Serving the top of the line in Polish food since the 1950s, Stan and Ed Swiacki Meats is in the process of being passed down to the third generation.
“My husband’s father started it all, and then my husband and his brother took it over,” said Cathy Swiacki, wife of owner Ed Swiacki. “Now it’s my son Eddie’s turn.”
Since 1953, owner Ed Swiacki and his brother Stan have been working at the very same place they work at today, Swiacki Meats, at 3623 Salmon St. in Port Richmond. Originally from Poland, the Swiackis’ father opened the meat shop to cater to Port Richmond’s predominately Polish community. Nowadays, Swiacki Meats is popular amongst residents of all nationalities.
“It may have started out with the Polish, but now we have just about everybody coming in,” said Ed Swiacki. “Some of our customers are new, and some we’ve known for decades.”
Betty Markowski is a customer the Swiackis have known for decades.
“They have the best kielbasa ever,” said Markowski. “They’re very accommodating and helpful. They’ve been here forever, so they’re just really well known.”
George Schwab has also known the family for years. After working for them as a kid when he atteneded Northeast Catholic High School, Schwab now owns his own business.
“I got my education here,” said Schwab. “They sort of trained me in how to start and run my own business. They bring so much family in and they make you feel like family. The kielbasa they serve is like your grandmothers kielbasa. It’s the real deal.”
Throughout the years the Swiacki family has hired more than 75 boys from Northeast Catholic High School.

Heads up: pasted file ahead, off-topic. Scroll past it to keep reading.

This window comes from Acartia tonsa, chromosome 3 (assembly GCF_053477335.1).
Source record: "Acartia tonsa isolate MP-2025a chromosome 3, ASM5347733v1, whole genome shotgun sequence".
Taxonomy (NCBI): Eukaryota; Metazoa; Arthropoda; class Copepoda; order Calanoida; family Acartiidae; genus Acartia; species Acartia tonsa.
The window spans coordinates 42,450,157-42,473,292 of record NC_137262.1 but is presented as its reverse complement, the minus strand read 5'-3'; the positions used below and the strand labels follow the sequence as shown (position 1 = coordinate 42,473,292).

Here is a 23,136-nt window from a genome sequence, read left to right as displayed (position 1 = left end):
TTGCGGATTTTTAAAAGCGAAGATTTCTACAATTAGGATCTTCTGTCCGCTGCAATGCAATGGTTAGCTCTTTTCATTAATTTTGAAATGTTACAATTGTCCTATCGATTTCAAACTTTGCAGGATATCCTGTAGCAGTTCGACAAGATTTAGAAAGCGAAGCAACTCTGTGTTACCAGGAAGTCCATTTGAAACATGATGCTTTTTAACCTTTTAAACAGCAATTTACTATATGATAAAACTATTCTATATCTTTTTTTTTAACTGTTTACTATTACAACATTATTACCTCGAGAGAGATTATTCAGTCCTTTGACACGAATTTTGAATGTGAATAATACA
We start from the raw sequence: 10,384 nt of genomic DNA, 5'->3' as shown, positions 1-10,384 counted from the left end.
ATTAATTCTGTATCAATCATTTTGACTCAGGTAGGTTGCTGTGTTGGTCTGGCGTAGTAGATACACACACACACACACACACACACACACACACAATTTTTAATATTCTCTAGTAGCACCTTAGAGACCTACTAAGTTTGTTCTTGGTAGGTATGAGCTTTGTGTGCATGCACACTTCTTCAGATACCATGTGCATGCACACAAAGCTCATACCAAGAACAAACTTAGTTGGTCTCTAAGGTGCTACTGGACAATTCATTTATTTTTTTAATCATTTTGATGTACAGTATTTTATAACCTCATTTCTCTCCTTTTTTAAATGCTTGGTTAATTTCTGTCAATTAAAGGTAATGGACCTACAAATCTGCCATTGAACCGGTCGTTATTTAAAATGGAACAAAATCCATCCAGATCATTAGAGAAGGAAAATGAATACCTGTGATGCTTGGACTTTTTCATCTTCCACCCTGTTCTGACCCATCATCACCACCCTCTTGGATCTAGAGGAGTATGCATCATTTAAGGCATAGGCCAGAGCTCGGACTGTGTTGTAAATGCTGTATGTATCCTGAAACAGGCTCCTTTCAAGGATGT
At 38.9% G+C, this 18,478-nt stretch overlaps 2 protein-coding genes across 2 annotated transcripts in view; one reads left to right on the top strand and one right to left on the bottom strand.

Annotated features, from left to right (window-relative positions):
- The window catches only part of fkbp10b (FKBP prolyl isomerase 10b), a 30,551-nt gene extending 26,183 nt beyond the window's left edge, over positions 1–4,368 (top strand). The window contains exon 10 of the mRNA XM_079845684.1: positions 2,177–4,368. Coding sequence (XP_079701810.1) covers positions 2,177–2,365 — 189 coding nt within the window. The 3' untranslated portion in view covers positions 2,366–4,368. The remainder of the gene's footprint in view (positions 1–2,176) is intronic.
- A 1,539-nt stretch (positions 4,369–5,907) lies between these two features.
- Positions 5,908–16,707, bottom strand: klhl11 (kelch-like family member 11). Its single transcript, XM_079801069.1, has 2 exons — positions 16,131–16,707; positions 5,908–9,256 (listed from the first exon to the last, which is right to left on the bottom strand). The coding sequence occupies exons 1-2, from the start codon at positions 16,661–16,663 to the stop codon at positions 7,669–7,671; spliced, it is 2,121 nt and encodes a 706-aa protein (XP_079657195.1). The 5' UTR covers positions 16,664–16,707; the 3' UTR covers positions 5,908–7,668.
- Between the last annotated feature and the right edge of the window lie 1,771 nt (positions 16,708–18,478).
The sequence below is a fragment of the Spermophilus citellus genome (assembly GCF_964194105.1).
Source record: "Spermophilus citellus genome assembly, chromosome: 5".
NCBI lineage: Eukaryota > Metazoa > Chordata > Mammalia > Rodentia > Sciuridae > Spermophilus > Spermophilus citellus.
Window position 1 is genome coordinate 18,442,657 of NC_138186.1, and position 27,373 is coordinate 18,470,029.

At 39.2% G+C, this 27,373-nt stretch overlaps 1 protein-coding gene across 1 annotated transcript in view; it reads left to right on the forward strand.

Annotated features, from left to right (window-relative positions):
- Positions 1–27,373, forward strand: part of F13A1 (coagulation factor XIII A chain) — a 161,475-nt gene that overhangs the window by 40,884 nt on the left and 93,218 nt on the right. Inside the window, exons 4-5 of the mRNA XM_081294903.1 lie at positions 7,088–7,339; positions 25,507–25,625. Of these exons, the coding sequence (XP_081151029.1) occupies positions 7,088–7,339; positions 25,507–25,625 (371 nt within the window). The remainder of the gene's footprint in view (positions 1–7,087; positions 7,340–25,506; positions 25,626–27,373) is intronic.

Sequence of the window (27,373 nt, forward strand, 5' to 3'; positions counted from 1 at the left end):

“I used to call the school up and ask if any boys needed a job,” said Cathy Swiacki. “We like to hire family and neighbors from the Richmond area. Our whole goal is to keep this place like the meat stores in the 1950s. That’s what I think makes it stand out. We want to keep that old 1950s vibe alive.”
Not only do the Swiackis like to help out their neighbors, but they also like to help out the animals in the community.
According to the PAWS (Philadelphia Animal Welfare Society) website, 30,000 cats and dogs go homeless each year in the city of Philadelphia. Four in ten of those animals will eventually be put down. That is 12,000 potential pets killed yearly because they are abandoned.
“The numbers of stray dogs and cats just keeps growing,” said veterinarian technician Karlyn Damevski from Temple University’s Animal Resource Laboratory. “Some end up in good homes, but unfortunately not every stray animal does. Donations from the public give these animals a better chance at finding loving homes.”
ACCT Philly provides an adoption program where approximately 3,000 dogs are sheltered each year in the North Philadelphia area. Even though 3,000 sounds like a hefty number, unfortunately, the number of strays is even bigger.
“We donate to whoever needs a donation. We go wherever we can get in. The money goes directly to the animals and their needs,” said Cathy Swiacki.
“We also like to give to families that need care for their pets,” she went on to say. “If an animal is suffering and needs to be euthanized, we’ll pay for it. If an animal needs to be neutered, we’ll pay for it. I work with a local veterinarian who really helps me out.”
Although they are known for their smoked sausage, homemade babka, homemade pierogie, Zayda’s pickles and more, the Swiacki family is also known by residents for spreading a family like feeling throughout the neighborhood.
“We just like being a business that brings the community together,” said Cathy Swiacki.
– Video, text and images by Catherine Palmer.